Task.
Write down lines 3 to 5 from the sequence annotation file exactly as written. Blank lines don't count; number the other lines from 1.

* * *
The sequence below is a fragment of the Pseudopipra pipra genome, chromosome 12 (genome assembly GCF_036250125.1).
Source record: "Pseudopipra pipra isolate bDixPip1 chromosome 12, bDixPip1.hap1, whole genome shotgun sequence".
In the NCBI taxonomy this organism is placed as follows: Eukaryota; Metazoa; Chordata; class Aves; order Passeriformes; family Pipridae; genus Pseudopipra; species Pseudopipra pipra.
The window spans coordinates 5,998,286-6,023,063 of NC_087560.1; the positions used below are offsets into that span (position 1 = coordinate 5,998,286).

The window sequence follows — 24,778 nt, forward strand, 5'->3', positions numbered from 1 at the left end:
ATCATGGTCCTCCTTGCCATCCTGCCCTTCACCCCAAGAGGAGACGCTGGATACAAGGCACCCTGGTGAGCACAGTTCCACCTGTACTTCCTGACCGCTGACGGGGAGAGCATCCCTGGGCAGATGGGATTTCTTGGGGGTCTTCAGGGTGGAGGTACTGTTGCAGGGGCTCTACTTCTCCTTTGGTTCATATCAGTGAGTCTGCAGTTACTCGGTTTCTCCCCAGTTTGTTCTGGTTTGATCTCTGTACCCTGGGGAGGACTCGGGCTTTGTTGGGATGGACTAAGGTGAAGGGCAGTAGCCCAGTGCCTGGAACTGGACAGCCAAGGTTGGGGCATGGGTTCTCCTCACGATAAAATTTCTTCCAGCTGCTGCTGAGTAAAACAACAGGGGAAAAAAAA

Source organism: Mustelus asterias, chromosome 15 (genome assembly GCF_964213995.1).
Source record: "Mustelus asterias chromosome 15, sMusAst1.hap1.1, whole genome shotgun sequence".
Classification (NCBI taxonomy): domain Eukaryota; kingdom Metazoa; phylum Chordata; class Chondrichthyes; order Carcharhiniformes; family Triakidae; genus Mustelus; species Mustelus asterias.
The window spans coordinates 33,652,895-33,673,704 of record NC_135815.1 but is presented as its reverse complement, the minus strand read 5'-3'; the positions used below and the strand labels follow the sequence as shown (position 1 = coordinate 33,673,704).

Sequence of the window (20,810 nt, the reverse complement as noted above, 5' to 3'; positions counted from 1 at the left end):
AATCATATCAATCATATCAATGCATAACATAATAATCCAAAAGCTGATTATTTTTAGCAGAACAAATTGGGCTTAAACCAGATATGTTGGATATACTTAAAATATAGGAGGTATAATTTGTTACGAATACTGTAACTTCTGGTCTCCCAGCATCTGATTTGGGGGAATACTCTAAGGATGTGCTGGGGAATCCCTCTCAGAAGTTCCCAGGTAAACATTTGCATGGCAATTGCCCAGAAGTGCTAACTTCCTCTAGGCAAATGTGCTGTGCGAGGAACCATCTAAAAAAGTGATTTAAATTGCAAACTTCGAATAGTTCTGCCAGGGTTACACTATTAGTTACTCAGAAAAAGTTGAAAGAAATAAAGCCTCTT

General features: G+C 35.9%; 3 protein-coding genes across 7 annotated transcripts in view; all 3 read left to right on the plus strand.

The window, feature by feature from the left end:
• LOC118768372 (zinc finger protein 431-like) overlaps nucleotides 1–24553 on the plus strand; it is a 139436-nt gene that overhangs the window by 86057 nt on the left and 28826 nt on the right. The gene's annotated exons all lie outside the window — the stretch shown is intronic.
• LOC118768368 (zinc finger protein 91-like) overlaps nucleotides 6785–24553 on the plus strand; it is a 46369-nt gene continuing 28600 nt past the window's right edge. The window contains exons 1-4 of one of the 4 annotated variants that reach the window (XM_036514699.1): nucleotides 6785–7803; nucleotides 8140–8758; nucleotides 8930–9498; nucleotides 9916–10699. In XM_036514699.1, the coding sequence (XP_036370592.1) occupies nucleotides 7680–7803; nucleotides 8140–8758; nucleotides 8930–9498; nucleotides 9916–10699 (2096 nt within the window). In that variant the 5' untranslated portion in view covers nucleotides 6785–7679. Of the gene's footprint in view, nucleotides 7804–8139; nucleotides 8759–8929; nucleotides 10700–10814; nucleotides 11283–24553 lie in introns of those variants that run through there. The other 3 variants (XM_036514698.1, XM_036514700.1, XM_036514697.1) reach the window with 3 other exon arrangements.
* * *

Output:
In the NCBI taxonomy this organism is placed as follows: Eukaryota; Metazoa; Chordata; class Aves; order Passeriformes; family Pipridae; genus Pseudopipra; species Pseudopipra pipra.
The window spans coordinates 5,998,286-6,023,063 of NC_087560.1; the positions used below are offsets into that span (position 1 = coordinate 5,998,286).

The window sequence follows — 24,778 nt, forward strand, 5'->3', positions numbered from 1 at the left end: